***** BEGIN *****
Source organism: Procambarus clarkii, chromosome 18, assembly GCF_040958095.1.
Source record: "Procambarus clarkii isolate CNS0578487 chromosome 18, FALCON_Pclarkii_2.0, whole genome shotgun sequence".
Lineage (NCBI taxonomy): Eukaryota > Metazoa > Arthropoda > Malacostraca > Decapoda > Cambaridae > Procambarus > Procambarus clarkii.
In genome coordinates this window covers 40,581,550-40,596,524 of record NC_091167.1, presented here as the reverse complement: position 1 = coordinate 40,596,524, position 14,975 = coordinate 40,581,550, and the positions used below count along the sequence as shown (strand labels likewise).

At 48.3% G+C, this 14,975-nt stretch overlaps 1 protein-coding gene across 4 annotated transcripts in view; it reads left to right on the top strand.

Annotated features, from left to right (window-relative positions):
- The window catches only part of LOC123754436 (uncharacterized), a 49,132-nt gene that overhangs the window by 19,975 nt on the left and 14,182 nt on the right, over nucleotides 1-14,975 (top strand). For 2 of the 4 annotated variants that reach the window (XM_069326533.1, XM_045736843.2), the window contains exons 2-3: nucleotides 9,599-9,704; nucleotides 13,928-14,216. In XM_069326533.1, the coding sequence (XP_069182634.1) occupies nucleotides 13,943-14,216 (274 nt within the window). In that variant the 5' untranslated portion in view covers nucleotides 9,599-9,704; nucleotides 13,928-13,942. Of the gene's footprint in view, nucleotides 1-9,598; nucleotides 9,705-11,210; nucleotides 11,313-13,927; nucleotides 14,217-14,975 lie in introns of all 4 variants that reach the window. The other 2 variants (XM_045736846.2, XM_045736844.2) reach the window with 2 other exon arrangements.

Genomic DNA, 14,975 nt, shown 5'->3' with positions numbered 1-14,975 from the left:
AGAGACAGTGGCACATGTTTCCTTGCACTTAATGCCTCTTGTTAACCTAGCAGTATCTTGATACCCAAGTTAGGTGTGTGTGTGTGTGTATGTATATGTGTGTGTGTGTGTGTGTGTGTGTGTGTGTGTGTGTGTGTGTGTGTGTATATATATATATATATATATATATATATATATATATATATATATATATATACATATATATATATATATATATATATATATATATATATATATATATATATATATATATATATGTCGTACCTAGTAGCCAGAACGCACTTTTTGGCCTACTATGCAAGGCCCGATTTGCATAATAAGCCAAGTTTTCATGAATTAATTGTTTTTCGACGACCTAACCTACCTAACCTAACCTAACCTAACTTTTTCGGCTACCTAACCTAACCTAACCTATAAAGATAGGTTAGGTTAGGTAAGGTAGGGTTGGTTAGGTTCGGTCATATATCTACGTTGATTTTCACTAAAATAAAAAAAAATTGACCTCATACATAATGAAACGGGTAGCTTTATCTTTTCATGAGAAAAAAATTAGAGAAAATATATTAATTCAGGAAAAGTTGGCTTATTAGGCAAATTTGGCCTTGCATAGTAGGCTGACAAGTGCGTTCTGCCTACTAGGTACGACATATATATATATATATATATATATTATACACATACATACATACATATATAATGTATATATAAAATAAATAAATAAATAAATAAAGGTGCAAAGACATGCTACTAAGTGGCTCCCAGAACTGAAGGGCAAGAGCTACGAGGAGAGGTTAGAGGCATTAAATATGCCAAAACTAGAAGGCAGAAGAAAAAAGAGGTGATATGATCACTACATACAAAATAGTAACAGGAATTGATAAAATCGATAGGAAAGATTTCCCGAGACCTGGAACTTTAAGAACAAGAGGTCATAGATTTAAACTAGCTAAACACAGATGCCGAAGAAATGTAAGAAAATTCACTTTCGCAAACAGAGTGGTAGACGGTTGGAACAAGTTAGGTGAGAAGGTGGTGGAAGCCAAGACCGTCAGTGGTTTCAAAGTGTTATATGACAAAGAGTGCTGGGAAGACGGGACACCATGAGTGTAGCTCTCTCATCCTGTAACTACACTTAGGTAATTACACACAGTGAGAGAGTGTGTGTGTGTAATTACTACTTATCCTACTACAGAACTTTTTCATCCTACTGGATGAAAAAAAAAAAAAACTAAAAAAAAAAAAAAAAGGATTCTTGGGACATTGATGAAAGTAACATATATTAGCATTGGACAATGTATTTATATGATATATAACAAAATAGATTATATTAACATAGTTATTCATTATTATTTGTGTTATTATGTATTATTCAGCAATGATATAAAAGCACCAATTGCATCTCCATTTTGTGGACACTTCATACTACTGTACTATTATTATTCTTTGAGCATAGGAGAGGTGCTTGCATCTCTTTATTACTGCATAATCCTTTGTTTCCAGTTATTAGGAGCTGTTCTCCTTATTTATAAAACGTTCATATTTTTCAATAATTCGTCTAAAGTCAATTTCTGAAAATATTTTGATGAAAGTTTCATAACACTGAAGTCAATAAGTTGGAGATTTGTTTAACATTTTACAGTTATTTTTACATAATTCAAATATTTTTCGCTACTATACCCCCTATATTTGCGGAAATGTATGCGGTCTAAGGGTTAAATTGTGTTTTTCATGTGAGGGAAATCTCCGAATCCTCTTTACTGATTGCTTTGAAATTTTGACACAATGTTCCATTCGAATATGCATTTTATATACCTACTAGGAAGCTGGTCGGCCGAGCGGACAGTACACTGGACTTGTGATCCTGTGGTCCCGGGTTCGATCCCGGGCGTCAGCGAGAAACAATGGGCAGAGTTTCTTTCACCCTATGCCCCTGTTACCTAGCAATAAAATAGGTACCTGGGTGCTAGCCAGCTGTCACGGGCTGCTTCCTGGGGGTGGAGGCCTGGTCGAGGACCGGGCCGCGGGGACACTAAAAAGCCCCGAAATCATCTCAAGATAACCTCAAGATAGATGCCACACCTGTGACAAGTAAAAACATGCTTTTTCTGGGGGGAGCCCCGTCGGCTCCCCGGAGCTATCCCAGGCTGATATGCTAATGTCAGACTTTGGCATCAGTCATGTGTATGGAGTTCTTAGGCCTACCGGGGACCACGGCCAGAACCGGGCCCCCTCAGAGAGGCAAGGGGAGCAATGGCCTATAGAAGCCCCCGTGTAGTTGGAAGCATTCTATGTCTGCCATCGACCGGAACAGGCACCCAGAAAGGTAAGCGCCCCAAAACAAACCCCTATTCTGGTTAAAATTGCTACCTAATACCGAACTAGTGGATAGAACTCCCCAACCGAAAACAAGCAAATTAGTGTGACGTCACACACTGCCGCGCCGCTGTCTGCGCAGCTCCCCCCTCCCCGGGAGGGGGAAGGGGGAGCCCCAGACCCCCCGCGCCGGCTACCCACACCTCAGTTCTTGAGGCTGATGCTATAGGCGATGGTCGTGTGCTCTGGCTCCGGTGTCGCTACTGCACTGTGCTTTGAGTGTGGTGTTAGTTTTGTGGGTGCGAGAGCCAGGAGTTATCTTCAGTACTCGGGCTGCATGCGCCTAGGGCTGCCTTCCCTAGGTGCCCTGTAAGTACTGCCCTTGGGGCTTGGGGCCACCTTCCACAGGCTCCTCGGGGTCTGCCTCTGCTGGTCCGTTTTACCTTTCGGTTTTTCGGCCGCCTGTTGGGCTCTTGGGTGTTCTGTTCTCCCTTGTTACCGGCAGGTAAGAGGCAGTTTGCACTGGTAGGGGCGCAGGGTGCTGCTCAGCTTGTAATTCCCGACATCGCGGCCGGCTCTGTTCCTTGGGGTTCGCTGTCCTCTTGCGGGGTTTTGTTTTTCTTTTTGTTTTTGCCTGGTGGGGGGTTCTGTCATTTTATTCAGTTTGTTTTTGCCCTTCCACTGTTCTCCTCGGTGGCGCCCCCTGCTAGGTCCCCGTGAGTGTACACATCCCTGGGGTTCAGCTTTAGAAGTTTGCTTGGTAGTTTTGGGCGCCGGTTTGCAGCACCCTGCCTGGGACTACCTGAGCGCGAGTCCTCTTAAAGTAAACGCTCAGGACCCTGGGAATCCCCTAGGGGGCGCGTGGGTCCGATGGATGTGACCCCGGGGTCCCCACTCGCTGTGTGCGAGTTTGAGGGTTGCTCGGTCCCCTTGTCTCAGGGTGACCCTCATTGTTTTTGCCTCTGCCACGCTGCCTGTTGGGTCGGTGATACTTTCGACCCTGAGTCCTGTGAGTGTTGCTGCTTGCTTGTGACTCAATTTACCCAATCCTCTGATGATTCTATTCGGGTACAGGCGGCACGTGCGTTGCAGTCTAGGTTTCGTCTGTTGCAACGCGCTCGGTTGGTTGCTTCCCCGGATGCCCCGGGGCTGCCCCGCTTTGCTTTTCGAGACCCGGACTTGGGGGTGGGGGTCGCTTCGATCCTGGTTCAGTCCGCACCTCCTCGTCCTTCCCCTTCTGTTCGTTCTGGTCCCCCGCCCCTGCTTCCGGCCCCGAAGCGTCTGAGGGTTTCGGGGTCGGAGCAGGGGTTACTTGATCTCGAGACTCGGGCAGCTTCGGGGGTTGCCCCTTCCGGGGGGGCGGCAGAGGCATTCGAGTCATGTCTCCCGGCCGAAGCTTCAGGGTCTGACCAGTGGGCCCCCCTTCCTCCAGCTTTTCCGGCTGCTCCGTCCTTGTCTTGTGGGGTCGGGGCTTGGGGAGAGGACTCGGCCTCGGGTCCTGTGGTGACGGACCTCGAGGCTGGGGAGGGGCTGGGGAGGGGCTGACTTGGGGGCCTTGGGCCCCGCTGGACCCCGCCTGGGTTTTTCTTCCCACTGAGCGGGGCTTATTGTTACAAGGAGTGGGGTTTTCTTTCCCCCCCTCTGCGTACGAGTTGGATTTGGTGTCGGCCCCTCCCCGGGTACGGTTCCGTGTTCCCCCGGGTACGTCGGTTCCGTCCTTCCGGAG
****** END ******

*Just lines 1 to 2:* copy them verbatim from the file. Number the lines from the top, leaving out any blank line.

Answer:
Source organism: Procambarus clarkii, chromosome 18, assembly GCF_040958095.1.
Source record: "Procambarus clarkii isolate CNS0578487 chromosome 18, FALCON_Pclarkii_2.0, whole genome shotgun sequence".